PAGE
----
Posts Tagged conservation
I am a meat-eater and an animal lover, which on paper does look rather like a conflict waiting to happen. And there are times when no matter how cute an animal is, or how much we tend to anthropomorphize them, the first thought that comes to mind is, lets eat! I understand the requirements of the native people living off the land, especially those on the coastal region where the ocean provides so much. Kayaking and seal hunting have gone hand in hand for centuries. Kayaks provide speed and stealth, which comes in handy when sneaking up on skittish seals who don’t want to be dinner and clubbing or harpooning them.
I discovered this first hand a few years ago while paddling around my ‘backyard’ waters of Salt Spring Island with a couple of friends. The most common creature you will encounter on any day paddle in the Gulf Islands are the seals. Both the Harbour and Leopard seals inhabit the local waters. At random they will pop up through the surface of the water like submarine periscopes. They turn towards you and stare with those large black eyes, heads slick and shiny and wet, they snort and swim with you, then dive only to reappear usually somewhere behind your kayak. They are curious and always wanting a better look at the strange floaty humans with long flapping flippers. They are happy and well-protected creatures. The seals, not so much the humans and we can only hope that an hour or two of floatation therapy will cure what ails them. The seals have forgotten the evils set upon them by us, clubbing, spearing, harpooning and look at us with side-eyed awe, as we do when we see them basking on rocks in summer, or swimming all around our kayaks. It is the cuteness that will get you every time.
Rounded Chivers Point on Wallace Island for the long return run down the long backside of the island with Galiano Island to our left, the conversation was about the seals and the local wildlife rehabilitation center on Salt Spring. Their guests, among other creatures and birds are usually seals rescued from the area after injury or abandonment due to the death of a parent has left babies helpless and alone. The couple paddling with me were a couple, my buddy and his girlfriend who after listening to my talk got her to thinking that every seal pup we heard that evening was surely alone. And we heard plenty of them as we made our way passed Cabin Bay to a section of small cuts and coves. Her concerns raised the questions of when it is time for human intervention, or when to leave well enough alone. For the most part it is an assumption that a seal pup is orphaned and usually the mother is not far away foraging for dinner.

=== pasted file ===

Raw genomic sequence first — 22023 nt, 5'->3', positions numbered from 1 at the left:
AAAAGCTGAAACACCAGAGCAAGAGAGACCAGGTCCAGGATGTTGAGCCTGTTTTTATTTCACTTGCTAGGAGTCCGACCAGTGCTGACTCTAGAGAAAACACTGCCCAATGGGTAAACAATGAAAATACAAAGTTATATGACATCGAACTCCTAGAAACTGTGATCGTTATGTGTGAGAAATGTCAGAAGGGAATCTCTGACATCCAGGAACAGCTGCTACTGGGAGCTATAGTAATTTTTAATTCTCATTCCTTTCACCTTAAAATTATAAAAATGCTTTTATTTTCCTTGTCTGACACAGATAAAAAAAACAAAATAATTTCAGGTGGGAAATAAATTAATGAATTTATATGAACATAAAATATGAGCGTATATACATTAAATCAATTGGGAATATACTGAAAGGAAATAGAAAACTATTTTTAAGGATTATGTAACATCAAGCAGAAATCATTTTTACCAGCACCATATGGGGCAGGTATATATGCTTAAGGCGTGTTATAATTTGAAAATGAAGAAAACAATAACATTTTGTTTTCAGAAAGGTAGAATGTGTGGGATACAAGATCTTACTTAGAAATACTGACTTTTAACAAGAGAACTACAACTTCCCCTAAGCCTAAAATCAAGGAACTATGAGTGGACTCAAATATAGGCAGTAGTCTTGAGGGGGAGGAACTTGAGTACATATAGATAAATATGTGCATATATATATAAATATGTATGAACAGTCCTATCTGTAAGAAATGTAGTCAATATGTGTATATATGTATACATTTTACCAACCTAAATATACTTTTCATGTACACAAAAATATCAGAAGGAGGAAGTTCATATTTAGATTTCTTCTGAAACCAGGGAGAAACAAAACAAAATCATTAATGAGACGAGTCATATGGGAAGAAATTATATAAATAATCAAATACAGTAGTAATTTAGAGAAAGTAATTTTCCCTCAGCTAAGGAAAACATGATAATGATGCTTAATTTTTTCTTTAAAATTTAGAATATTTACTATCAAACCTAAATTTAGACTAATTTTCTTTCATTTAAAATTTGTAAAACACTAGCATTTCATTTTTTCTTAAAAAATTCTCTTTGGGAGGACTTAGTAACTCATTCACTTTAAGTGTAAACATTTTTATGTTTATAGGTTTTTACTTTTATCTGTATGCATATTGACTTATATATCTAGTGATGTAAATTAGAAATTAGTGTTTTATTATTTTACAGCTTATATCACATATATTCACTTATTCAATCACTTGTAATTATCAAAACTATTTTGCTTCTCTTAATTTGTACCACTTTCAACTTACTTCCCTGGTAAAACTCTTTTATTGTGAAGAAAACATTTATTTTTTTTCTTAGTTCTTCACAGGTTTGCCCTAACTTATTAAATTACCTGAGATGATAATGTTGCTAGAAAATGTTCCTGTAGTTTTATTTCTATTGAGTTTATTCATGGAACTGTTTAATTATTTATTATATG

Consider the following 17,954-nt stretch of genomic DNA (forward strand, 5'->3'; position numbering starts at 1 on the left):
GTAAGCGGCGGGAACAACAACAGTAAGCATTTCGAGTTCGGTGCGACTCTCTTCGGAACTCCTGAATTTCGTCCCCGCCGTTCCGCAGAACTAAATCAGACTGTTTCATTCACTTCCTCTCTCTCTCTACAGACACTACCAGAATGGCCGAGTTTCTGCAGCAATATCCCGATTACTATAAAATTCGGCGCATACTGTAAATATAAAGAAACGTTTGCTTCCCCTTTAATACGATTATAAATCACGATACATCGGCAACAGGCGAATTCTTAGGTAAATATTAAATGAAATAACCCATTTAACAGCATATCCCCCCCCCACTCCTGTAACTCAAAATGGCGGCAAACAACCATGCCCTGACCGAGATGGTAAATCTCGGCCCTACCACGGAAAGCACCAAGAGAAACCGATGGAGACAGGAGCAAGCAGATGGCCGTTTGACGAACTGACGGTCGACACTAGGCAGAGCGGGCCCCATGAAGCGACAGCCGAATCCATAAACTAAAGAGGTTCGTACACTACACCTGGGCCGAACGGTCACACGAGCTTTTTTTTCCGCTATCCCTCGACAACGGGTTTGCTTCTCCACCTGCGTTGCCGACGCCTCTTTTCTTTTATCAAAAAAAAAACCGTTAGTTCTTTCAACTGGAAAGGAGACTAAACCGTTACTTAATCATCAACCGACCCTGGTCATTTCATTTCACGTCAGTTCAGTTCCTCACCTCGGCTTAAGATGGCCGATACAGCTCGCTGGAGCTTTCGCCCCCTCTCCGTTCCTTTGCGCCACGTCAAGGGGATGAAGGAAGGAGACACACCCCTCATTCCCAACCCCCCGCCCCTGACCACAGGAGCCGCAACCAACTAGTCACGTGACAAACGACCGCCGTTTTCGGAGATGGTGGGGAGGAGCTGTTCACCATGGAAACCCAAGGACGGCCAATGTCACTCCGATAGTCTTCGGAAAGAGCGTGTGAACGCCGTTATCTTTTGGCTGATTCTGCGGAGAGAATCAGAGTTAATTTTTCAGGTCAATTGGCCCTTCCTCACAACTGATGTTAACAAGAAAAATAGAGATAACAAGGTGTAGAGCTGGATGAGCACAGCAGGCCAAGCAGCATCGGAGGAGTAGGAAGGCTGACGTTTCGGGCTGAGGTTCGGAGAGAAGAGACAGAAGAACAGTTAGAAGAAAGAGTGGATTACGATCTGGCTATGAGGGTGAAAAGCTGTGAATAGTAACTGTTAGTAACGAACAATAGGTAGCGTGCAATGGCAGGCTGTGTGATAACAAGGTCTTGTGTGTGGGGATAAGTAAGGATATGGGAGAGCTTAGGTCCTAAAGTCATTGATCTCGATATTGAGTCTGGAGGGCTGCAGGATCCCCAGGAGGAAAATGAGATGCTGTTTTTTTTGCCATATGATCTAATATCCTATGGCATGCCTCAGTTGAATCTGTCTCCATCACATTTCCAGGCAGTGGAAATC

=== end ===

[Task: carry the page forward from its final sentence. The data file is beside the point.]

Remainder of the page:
The sounds the pups make are pitiful and are similar to the cries of a human baby which only adds to the human element to nurture and save the pup from an awful demise. A simple rule of thumb is to ‘report them, and don’t touch them’. The pup is then monitored for several days before anyone moves in. This also causes some stress to the animal adding to the debate because now the truly abandoned seal is fragile from hunger and will require more intensive care. All in all it is a no win situation for the seals when outnumbered by us and powerboat with deadly propellers.
It was mid-summer and evening so we heard many seals giving that eerie cry around us. The water was calm and the last warmth of the sunset was reaching us. Our timing would be perfect for the full moon rise over the southern islands, which would light our way back to the launch site. We had lots of time to dilly dally in the notches and coves, chatting and enjoying the best of paddling conditions. The sky began changing in increments of yellow to red, purple to blue that eventually would merge with the coming darkness of the night sky. To make things even better we had the gentle nudge of current in our favour, all was well.